A Chinese conglomerate's successful bid for the right to develop prime land in the Kimberley is just the first step in a billion-dollar plan tied to WA's Ord irrigation scheme flowing into the Northern Territory.
Premier Colin Barnett will announce on Tuesday that Shanghai Zhongfu is the preferred developer for all 15,000ha available under the latest stage of the Ord expansion.
The company is also deep in negotiations with the Northern Territory Government on a deal that will double its footprint in the north and depend on even more water from Lake Argyle's huge reserves.
NT Primary Industry Minister Willem Westra van Holthe confirmed yesterday that his Government was in talks with Shanghai Zhongfu on the release of land suitable for the irrigation scheme.
"Shanghai Zhongfu has expressed an interest in the land on the NT side of the border and we are continuing talks with them and other interested parties," he said.
"The expansion of the Ord project in to the Northern Territory is a priority for this Government."
Mr Barnett said yesterday that the State Government was starting negotiations with the Federal and NT governments on extending the irrigation scheme.
In April, Shanghai Zhongfu said it needed 30,000-40,000ha of land to grow sugar cane to make its plans to build a state-of-the-art sugar mill near Kununurra economically viable. It cannot grow sugar cane in the NT without water from the largely untapped reserves of Lake Argyle, which feeds the Ord irrigation scheme.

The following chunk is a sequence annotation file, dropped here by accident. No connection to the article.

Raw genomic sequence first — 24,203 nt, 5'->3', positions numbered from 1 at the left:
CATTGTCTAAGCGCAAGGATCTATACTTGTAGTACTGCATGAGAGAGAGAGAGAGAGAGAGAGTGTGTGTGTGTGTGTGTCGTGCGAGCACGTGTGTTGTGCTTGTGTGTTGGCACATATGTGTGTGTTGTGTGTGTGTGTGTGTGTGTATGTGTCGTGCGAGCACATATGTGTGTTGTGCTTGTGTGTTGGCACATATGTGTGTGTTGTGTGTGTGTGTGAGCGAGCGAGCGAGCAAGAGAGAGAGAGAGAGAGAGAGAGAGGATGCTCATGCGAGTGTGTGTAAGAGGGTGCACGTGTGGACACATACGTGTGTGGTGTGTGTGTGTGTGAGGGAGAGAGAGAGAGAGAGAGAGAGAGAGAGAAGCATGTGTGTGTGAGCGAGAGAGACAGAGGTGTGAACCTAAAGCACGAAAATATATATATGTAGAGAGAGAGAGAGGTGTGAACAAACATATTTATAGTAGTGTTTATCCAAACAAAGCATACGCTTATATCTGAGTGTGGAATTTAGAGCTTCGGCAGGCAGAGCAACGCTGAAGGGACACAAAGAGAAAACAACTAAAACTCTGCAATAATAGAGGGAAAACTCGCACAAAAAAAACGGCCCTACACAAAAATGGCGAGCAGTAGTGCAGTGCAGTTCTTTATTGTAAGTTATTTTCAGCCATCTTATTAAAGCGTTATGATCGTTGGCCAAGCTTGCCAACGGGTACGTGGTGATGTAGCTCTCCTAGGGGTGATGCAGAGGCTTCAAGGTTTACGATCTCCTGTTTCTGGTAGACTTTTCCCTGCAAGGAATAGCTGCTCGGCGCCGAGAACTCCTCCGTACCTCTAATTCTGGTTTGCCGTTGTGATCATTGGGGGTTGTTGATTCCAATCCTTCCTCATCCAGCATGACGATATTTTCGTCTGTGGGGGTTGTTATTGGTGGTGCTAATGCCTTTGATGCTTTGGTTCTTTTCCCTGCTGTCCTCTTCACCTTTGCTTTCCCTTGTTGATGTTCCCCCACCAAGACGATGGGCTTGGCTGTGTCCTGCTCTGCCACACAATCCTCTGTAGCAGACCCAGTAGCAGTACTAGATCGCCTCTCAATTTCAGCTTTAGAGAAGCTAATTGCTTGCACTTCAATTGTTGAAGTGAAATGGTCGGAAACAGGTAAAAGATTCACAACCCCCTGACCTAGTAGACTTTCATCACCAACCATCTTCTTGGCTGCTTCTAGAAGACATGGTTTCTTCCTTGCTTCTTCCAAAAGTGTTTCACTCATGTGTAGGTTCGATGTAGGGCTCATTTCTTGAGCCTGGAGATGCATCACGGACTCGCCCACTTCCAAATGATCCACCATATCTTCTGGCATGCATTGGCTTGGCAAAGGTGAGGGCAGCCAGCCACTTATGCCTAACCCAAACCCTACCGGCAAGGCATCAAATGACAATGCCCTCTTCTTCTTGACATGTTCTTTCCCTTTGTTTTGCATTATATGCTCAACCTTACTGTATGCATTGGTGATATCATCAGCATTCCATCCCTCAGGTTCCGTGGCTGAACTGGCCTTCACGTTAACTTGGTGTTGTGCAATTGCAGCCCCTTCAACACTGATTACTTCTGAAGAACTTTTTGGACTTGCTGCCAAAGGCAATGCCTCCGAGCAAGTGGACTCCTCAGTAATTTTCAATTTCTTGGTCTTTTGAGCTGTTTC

Sugar industry experts said it would cost more than $500 million to build a state-of-the-art mill in the Kimberley. The Chinese group will also need to invest heavily in infrastructure and Aboriginal community development, and meet land clearing costs.
It is believed Shanghai Zhongfu will pay the State Government a peppercorn rent for a 50-year lease on the Ord farmland, which under the terms of the release was not available for freehold sale if allocated to a developer in a parcel of more than 7500ha. The Chinese company will be charged for water use at the Ord, with the cost estimated at $3 million-$3.75 million a year, and could start clearing land by the middle of next year.
Nationals Senate leader Barnaby Joyce has raised fears that Shanghai Zhongfu will not pay tax in Australia but legal experts said the company would pay tax under transfer pricing regulations even if it did not declare income.
The mill is expected to have cogeneration capacity and produce food-grade sugar and ethanol for export from Wyndham. Shanghai Zhongfu, trading in Australia under the name Kimberley Agricultural Investments, declined to comment to _The Weekend West _.